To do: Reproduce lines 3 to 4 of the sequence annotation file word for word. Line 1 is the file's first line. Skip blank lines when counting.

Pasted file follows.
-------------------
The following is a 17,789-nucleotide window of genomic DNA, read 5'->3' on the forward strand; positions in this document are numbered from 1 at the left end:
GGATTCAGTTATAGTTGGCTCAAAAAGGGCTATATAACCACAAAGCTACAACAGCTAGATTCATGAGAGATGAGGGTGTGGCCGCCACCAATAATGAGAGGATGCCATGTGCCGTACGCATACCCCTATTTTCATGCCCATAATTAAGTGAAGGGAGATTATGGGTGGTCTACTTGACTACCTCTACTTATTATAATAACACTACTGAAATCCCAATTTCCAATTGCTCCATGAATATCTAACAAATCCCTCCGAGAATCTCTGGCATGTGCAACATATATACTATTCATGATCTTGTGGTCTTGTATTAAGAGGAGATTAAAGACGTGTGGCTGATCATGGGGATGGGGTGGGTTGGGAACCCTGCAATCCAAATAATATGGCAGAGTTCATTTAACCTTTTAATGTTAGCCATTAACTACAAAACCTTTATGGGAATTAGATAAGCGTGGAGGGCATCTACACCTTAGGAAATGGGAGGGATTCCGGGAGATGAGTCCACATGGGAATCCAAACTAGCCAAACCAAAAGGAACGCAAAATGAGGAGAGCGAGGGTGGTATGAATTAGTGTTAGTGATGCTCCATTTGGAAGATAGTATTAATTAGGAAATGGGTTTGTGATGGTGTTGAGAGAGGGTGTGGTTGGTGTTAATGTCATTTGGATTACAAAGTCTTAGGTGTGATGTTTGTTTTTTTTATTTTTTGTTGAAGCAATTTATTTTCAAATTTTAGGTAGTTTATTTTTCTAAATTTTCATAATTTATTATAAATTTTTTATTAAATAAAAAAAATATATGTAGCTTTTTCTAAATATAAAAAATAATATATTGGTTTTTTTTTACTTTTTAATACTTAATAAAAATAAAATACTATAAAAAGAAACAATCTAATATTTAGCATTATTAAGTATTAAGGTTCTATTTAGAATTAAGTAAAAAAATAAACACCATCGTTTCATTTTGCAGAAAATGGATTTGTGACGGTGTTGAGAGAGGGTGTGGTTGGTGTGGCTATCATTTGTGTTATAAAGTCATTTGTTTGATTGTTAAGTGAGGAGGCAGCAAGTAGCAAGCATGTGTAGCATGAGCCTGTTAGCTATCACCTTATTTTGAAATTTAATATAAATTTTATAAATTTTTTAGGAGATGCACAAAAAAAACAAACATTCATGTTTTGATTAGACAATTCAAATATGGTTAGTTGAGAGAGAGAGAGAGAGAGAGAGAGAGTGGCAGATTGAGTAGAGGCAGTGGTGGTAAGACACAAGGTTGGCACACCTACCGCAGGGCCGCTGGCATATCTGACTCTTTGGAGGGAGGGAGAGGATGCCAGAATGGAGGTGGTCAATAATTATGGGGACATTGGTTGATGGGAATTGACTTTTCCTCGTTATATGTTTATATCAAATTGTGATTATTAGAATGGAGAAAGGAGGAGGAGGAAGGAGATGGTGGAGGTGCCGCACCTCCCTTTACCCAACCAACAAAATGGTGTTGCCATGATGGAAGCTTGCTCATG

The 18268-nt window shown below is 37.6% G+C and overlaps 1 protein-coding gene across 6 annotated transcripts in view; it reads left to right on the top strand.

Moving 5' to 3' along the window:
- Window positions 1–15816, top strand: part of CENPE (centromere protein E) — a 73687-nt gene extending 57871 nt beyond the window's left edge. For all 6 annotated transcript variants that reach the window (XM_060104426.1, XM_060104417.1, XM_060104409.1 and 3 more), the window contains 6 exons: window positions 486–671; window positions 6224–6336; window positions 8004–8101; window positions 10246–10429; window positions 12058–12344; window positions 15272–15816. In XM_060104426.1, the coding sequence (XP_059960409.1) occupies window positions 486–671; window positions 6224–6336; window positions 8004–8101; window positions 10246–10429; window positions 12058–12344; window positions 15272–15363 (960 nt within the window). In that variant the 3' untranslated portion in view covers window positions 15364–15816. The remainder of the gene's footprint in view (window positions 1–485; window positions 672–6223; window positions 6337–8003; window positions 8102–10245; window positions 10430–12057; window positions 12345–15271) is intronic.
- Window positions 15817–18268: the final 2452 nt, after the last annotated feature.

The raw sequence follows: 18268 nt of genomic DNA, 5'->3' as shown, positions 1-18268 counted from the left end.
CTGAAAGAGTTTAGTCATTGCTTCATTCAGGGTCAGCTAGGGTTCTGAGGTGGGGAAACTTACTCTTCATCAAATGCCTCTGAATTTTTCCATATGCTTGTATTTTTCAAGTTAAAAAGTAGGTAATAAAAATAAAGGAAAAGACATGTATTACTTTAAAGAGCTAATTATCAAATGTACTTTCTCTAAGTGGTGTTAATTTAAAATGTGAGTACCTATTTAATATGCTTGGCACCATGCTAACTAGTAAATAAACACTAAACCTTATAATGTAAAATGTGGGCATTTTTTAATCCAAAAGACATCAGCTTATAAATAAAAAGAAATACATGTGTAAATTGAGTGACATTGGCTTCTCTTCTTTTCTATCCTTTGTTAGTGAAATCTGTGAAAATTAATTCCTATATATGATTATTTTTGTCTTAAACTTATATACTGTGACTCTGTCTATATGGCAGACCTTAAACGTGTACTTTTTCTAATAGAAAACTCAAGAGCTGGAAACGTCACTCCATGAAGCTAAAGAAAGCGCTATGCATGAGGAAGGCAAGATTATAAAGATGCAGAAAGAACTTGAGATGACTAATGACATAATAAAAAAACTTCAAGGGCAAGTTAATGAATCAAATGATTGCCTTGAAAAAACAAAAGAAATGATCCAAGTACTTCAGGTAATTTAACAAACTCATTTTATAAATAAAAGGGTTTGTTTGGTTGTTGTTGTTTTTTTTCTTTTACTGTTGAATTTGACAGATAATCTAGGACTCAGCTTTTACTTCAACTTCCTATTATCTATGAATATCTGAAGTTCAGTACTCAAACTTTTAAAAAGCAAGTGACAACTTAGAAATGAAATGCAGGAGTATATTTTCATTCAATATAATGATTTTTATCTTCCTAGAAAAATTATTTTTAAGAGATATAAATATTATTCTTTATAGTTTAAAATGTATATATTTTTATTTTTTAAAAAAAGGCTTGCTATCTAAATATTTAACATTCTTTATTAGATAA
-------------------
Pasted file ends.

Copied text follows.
The 18268-nt window shown below is 37.6% G+C and overlaps 1 protein-coding gene across 6 annotated transcripts in view; it reads left to right on the top strand.

Moving 5' to 3' along the window: